SoundCloud, the Berlin-based audio streaming site, is getting worried about copyright violations on its site.

SoundCloud is like YouTube for audio; it allows anybody to upload any kind of audio. This naturally opens the door to people uploading copyrighted audio. Just as YouTube has had to do, SoundCloud now wants to work out agreements with copyright holders over what to do when this happens

Bloomberg report today says SoundCloud, which has 250 million users per month, has been talking to Universal Music Group, Sony Music Entertainment, and Warner Music Group to get licenses so it can legitimately stream songs owned by the labels.

Bloomberg says people close to the situation report that SoundCloud has offered the labels equity in the company in exchange for a promise that they won’t sue for copyright infringement. SoundCloud is offering each of the label groups a three to five percent stake, the people said.

SoundCloud was valued at about $700 million during a funding round earlier this year, but Bloomberg’s sources say the company would be valued at only $500 million to $600 million if its deal with the labels goes through. Companies usually sell equity in exchange for cash or loans, but SoundCloud would be trading equity for permission to play music — an unusual deal, and a costly one if the equity percentages are accurate.

Other music streaming sites, like Apple and Spotify, have had a hard road striking licensing deals with the labels to stream their large catalogs of music. SoundCloud has so far avoided this headache by billing itself as a hub for independent music and voice recordings.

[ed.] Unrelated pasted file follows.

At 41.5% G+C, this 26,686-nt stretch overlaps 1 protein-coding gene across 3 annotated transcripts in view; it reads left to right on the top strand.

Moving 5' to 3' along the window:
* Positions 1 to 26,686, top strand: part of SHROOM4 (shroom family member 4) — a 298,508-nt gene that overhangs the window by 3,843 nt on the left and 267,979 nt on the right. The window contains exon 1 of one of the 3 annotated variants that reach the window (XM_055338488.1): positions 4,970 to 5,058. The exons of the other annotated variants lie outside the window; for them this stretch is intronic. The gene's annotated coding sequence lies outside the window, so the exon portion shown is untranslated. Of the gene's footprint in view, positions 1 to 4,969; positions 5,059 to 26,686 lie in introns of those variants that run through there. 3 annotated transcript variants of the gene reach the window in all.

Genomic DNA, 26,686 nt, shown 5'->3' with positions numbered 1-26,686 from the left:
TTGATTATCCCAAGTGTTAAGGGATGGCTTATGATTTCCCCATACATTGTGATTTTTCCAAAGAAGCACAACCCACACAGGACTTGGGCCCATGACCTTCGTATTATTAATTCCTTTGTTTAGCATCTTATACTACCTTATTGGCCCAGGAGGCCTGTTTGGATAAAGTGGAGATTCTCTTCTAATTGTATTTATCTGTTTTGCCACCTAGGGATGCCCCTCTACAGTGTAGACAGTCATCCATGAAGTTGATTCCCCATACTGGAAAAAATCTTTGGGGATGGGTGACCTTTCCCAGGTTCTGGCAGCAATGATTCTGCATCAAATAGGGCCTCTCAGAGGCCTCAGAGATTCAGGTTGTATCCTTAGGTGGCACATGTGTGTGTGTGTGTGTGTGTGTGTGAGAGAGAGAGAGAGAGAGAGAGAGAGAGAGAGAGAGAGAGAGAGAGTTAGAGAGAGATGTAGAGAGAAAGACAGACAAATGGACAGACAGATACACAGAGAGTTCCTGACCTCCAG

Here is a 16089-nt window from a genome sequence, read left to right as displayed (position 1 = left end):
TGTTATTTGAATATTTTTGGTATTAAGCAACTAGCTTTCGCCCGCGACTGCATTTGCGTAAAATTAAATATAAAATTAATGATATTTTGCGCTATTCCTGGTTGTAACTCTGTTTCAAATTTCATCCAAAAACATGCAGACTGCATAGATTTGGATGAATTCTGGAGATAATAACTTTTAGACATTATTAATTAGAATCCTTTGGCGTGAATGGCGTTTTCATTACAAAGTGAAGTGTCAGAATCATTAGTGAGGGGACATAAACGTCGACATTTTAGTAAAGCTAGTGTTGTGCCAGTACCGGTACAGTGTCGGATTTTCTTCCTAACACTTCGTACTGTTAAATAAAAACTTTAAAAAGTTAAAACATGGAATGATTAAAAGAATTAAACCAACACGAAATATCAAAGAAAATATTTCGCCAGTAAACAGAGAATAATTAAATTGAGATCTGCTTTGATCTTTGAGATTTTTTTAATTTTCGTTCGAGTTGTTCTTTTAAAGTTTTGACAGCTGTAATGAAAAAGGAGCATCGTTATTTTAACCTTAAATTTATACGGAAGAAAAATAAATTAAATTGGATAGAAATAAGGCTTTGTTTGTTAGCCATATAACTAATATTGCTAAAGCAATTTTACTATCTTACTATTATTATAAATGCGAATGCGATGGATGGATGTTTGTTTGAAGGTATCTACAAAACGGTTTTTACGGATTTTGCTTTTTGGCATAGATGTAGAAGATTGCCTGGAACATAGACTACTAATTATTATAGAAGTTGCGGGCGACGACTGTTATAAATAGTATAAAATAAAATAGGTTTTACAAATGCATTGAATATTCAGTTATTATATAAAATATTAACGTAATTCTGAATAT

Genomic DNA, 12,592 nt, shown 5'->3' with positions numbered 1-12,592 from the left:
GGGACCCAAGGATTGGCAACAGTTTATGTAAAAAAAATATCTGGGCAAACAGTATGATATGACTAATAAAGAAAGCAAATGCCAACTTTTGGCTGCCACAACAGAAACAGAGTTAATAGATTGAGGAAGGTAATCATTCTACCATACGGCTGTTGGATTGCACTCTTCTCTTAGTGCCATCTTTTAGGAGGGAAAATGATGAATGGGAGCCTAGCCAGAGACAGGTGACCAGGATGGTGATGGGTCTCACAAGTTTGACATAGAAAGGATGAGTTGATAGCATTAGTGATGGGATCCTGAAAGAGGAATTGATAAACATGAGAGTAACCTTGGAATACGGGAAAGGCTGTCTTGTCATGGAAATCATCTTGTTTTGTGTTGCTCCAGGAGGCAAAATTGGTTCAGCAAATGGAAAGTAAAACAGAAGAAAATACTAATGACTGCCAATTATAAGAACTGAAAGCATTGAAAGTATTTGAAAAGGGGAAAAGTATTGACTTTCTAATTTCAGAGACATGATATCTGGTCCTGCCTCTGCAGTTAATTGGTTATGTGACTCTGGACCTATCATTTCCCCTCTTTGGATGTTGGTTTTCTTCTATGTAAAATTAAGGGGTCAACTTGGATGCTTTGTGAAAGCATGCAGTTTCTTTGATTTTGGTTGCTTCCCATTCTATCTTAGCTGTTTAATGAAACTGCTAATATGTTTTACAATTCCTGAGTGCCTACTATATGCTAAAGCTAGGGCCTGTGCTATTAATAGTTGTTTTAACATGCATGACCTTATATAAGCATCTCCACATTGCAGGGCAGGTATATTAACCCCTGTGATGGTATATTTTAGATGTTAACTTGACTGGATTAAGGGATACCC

But enough label-owned music is being uploaded to the site to warrant the development of a tool that detects and deletes copyrighted content at SoundCloud. (YouTube already has something similar for video and audio on its own site.)

If SoundCloud strikes the equity deals with labels, it could lead to wider talks about SoundCloud gaining access to the label groups’ full music catalogs. That would put SoundCloud in a whole new league, enabling it to compete with Apple, Google, Amazon, Pandora, and Spotify.

In the meantime, SoundCloud will pay the labels each time someone uses the service to play a song from their catalogs, just as other streaming-music services do.

The big label groups have shown an interest in using their catalogs, and the threat of copyright lawsuits, to buy into music streaming companies. Universal controls a 5 percent stake in Spotify, and a 47 percent piece of music-video service Vevo, for example. Warner Brothers also owns a stake in Spotify.

SoundCloud is now funded by Institutional Venture Partners and Kleiner Perkins Caufield & Byers. Twitter considered buying SoundCloud earlier this year, the deal never panned out.


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